Out now on Doc Play
Documentary on the life of John Belushi.
Everyone loved him. Few knew him.
Using previously unheard audiotapes recorded shortly after John Belushi’s death, director R.J. Cutler’s documentary examines the too-short life of once-in-a-generation talent who captured the hearts and funny bones of devoted audiences.
Think John Belushi and you think “Blues Brothers” and those eyebrows, and Saturday Night Live, Animal Lampoon films. John Belushi was the king of American comedy in the mid-to-late 1970s and this doco is an insight to the life of one of the most complicated comedian-actor creators that has been directed and written produced by R.J. Cutler’s who has made many docos such as The Kingmaker, The World According to Dick Cheney, Listen to me, Marlon a d many others.
Having read Bob Woodward’s 1984 biography “Wired.” The book was seen by people in Belushi’s circle as a cold, scathing, and exploitative take on their friend’s drug-related death in 1982 that ignores his talent and warmth. Cutler’s takes a better look at his life that comes into a more sympathetic and somewhat look that goes into a family affair.
Having a timely approach to John partner Judy Belushi-Pisano, was the win for Cutler, who Judy for many years was not keen to share anything of John past letters he wrote to her and other personal effects.
As to not having a lot of raw footage of the past of “Belushi” Cutler, brings in animation creator Robert Valley, and pieces this together well in how things are scripted with the letters that are read out that John had written to Judy. The letters are a significant part of the film and they reveal the essence of John as they are the confessional aspect of the film.” Cutler’s first thought was to have another Saturday Night Live figure, and he got in touch with Bill Hader, to read them. It is said that Hader replied yes almost immediately. “He didn’t ask to see the film or read the letters.
Belushi who was raised by hardworking Albanian immigrant parents in the Chicago suburb of Wheaton, was a football player, homecoming king, and class clown who married his high school sweetheart Judy Belushi-Pisano,
Belushi started out as a theatre kid doing summer stock in Indiana and starting an improv comedy troupe in college. Then he discovered improv comedy at Chicago’s Second City, where his physicality and go-for-broke intensity (“He would do anything for a laugh,” recalls castmate Harold Ramis) made him one of the star attractions. He vaulted from there to New York, where joining the “National Lampoon” staff placed him in prime position to be recruited for that groundbreaking first “Saturday Night Live” cast along with fellow Second City and Lampoon alumnae Bill Murray, Gilda Radner, and Chevy Chase. Even though the first season was somewhat of a backward step for the deeply ambitious and verging on arrogant Belushi—Chase’s prat-falling newscaster bits had made him the cast’s big attraction—from there it was a short but hard-lived jump to stardom. When he was cast as Bluto in “Animal House,” it was a role that both secured his fame but also trapped him playing America’s clown.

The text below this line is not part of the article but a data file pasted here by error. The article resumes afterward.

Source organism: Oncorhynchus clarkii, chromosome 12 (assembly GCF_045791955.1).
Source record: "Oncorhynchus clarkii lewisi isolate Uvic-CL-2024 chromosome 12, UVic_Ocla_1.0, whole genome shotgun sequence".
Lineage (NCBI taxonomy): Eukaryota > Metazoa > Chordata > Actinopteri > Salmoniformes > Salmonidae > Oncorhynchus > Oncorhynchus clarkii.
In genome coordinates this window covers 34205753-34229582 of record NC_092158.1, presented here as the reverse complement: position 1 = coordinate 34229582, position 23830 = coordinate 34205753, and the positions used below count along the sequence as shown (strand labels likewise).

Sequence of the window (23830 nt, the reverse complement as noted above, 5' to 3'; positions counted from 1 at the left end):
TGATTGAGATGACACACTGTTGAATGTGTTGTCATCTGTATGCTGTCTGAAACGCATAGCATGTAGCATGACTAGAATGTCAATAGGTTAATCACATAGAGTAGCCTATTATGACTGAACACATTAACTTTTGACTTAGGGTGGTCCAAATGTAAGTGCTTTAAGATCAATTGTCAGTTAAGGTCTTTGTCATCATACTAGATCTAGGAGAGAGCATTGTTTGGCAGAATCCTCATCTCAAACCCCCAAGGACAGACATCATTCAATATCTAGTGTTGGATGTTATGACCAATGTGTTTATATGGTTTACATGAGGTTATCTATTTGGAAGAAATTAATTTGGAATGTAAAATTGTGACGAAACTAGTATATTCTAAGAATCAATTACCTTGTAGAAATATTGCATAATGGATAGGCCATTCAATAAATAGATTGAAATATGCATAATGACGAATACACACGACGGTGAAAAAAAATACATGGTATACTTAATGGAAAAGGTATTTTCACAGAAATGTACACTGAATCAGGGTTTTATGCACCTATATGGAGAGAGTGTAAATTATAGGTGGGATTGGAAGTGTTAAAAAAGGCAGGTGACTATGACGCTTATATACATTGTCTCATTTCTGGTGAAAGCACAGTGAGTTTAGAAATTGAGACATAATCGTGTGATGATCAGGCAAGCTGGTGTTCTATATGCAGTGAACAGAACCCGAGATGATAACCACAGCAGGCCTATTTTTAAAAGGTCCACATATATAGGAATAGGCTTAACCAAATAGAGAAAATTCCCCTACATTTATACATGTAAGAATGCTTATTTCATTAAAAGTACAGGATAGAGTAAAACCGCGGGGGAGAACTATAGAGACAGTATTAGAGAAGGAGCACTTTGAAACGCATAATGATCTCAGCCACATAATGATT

The journey of private footage and classic interviews never been shown before and voices of some of the closest to him that flashback. Carry Fisher, is one of those that recalls the times, and to how it was in the rise and decline moments that were dark for all who knew him and out of control.
Belushi and Aykroyd’s partnership was unique and special soul mateship. The blues brothers brand are still iconic and Dan Aykroyd still feels a sense of loss to not acting quick enough in the final days of when Belushi dies in LA, March 5, 1982, in a bungalow at the Chateau Marmont hotel in West Hollywood.” It was a sad loss for all who did love him and his fans,” but not a shock to those who worked with him close that he would arrive to die tragically at such an early age as to the addition of life and being the best he could. This film explores his loss of control at times and the emotions and the drugs that took over the pain he had in him. He was a genius in the world of entertainment and performed with intensity, but like all genius, and complex nature some have can be always a hidden factor to bear within and sadly he withdrew at such an early age.
Note that at the end of the film to watch the credits, and go to the end as there is a special piece that a song that was written and performed by Belushi’s widow, Judy, about her relationship with John called “Best Days. Another timely add on that was created at the time before the film made.
“Belushi” is out now on DOC PLAY blues
Review Caroline Russo
Photos copy write